Some 200 Afghans were set to begin new lives in the United States on Friday as an airlift got under way for translators and others who risk Taliban retaliation because they worked for the United States during its 20-year war in Afghanistan, U.S. officials said.
The operation to evacuate U.S.-affiliated Afghans and family members comes as the U.S. troop pullout nears completion and government forces struggle to repulse Taliban advances. The first planeload of 200 evacuees arrived at Fort Lee, a military base in Virginia, for final paperwork processing and medical examinations.
Afghan villagers searched desperately for survivors after flash flood swept down a narrow valley in a Taliban-controlled area, killing at least 40 people and destroying dozens of houses in the early hours of Thursday morning, officials said.
Getting reliable information was difficult, according to Afghan officials, as Kamdesh district in the mountainous eastern province of Nuristan had fallen under the control of Taliban and had poor telecommunications.
“According to the initial information 60 houses are destroyed and around 100 people are missing,” said Samiullah Zarbi, spokesman for the State Ministry of Disaster Management. Villagers had recovered some forty bodies, either from the water or buried beneath the rubble of their homes, Saadullah Payenda Zoy, head of the provincial council said.
The Taliban said they would allow humanitarian agencies safe access to the area. “Unfortunately half of a village, which had more than 100 houses, was washed away by a violent flood last night and sadly more than 100 people are dead or missing, Taliban spokesperson Zaibullah Mujahid told reporters.
He said Taliban fighters were helping villagers look for missing people. Afghanistan has always struggled to provide emergency services in distant, isolated regions like Nuristan.
But, the challenges have become even more acute due to the coronavirus pandemic and mounting violence as Taliban insurgents attack government troops left fighting alone, with the last U.S.-led foreign forces preparing to leave next month.
Afghan interpreter for US Army was beheaded by Taliban. Others fear they will be hunted down too said Spokesperson
Sohail Pardis was driving from his home in Afghanistan’s capital Kabul to nearby Khost province to pick up his sister for the upcoming Eid holiday celebrations to mark the end of Ramadan.
It was supposed to be a happy occasion enjoyed with family. But during the five-hour trip on May 12, as Pardis, 32, drove through a stretch of desert, his vehicle was blocked at a checkpoint by Taliban militants.
Just days before, Pardis had confided to his friend that he was receiving death threats from the Taliban, who had discovered he had worked as a translator for the United States Army for 16 months during the 20-year-long conflict.
“They were telling him you are a spy for the Americans, you are the eyes of the Americans and you are infidel, and we will kill you and your family,” his friend and co-worker Abdulhaq Ayoubi told the Source.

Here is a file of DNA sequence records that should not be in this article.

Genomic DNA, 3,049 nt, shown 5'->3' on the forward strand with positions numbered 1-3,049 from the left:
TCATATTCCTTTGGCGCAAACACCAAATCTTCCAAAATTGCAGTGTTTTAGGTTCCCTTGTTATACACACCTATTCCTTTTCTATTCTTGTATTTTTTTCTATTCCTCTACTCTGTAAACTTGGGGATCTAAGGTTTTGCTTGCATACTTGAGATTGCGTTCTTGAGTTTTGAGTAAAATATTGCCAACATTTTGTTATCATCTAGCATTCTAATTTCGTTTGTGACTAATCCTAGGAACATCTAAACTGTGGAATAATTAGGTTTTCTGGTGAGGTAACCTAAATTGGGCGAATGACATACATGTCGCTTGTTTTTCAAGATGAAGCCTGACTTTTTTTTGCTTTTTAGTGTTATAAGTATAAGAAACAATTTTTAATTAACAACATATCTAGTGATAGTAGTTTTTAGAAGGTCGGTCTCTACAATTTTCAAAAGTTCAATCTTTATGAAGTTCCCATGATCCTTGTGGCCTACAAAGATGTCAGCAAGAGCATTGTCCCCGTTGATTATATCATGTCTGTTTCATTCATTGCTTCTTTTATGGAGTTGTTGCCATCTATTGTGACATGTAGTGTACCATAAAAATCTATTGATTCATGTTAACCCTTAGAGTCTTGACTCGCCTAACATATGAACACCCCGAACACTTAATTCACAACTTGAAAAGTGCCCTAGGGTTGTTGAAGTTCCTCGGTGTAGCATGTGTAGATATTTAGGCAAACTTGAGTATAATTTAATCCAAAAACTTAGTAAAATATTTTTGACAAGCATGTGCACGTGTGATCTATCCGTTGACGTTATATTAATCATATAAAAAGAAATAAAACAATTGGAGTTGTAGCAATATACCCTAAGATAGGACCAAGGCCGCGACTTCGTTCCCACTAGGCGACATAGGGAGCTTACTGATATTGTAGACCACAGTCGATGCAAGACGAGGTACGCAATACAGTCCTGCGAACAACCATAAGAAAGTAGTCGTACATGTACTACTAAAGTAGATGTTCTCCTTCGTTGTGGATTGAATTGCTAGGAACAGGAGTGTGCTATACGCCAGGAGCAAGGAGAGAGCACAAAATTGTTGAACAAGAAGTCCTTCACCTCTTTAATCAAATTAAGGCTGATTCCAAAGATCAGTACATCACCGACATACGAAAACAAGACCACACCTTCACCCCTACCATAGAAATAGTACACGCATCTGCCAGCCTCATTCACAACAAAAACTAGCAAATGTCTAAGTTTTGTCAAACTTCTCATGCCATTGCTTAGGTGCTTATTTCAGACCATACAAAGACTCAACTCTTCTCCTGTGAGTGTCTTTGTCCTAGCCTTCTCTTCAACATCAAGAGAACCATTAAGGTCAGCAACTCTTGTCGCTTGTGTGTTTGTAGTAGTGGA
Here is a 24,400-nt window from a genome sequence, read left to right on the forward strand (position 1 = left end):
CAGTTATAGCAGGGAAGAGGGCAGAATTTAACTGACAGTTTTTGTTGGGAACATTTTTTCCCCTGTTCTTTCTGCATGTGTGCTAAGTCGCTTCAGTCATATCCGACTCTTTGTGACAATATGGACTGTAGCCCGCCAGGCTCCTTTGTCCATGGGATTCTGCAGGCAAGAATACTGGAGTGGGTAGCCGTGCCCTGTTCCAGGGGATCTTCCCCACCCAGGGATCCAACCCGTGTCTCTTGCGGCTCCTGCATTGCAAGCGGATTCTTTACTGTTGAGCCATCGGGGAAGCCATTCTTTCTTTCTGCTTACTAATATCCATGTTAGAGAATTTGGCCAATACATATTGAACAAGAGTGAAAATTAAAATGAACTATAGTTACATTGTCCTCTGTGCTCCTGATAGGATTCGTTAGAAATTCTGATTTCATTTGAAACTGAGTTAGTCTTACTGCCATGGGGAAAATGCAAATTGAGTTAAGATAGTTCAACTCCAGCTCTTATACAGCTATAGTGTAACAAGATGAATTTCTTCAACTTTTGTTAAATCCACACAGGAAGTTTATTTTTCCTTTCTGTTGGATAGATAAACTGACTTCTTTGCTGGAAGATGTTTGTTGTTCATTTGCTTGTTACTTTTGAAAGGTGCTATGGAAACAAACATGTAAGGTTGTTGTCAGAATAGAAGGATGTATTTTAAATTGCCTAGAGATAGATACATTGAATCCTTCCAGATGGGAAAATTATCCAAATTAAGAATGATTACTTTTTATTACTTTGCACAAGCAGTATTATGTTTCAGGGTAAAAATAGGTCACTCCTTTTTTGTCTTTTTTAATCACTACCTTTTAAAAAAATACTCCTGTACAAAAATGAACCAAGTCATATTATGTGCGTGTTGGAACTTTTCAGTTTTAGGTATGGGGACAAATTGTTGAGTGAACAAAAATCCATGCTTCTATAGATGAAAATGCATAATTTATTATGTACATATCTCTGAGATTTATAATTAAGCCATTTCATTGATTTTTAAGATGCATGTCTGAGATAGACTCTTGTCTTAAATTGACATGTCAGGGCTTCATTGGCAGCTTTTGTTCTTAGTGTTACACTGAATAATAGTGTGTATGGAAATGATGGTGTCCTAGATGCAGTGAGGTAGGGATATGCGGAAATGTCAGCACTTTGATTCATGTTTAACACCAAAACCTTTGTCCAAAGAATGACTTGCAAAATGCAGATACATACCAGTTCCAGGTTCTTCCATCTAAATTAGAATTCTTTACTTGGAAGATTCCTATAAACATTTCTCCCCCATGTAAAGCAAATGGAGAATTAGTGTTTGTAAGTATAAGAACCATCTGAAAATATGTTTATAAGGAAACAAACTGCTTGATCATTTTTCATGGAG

As he approached the checkpoint, Pardis put his foot on the accelerator to speed through. He was not seen alive again.
Villagers who witnessed the incident told the Red Crescent the Taliban shot his car before it swerved and stopped. They then dragged Pardis out of the vehicle and beheaded him.
Pardis was one of thousands of Afghan interpreters who worked for the US military and now face persecution by the Taliban, as the group gains control of wider swaths of the country.
In a statement issued in June, the Taliban said it would not harm those who worked alongside foreign forces. A Taliban spokesperson said they were attempting to verify the details of the incident but said some incidents are not what they are portrayed to be.
But those who said their lives are now under threat as the Taliban launch revenge attacks following the US withdrawal from Afghanistan. At the height of the war, there were about 100,000 US troops in the country, as part of a NATO force.
“We can’t breathe here. The Taliban have no mercy on us,” Ayoubi said.
Around 18,000 Afghans who worked for the US military have applied for a Special Immigrant Visa program that would allow them to go to the United States.
On July 14, the White House said it was launching, “Operation Allies Refuge,” an effort to relocate the thousands of Afghan interpreters and translators who worked for the US and whose lives are now at risk. The evacuation will begin in the last week of July for Special Immigrant Visa (SIV) applicants already in the pipeline, White House press secretary Jen Psaki said in a briefing.
Previously, the Biden administration said it was in talks with a number of countries to act as safe havens until the US can complete the long visa process, a clear sign the government is well aware of the looming threat posed by the Taliban.
Pentagon spokesperson John Kirby said on Wednesday that the Defense Department “is considering options” where Afghan nationals and their families could potentially go.
“We’re still examining possibilities for overseas locations to include some departmental installations that would be capable of supporting planned relocation efforts with appropriate temporary residences and supporting infrastructure,” Kirby said.
Pardis left behind a 9-year-old daughter whose future is now uncertain. She’s being cared for by his brother, Najibulla Sahak said they had to leave their home in Kabul for their safety, fearing they would be targeted next.
Speaking from his brother’s gravesite, on a barren hillside among rocks, tumbleweeds, and flags, Sahak said they are not safe.
“I’m so worried about the safety of my family. There’s not much work in this country, and the security situation is very bad,” he said.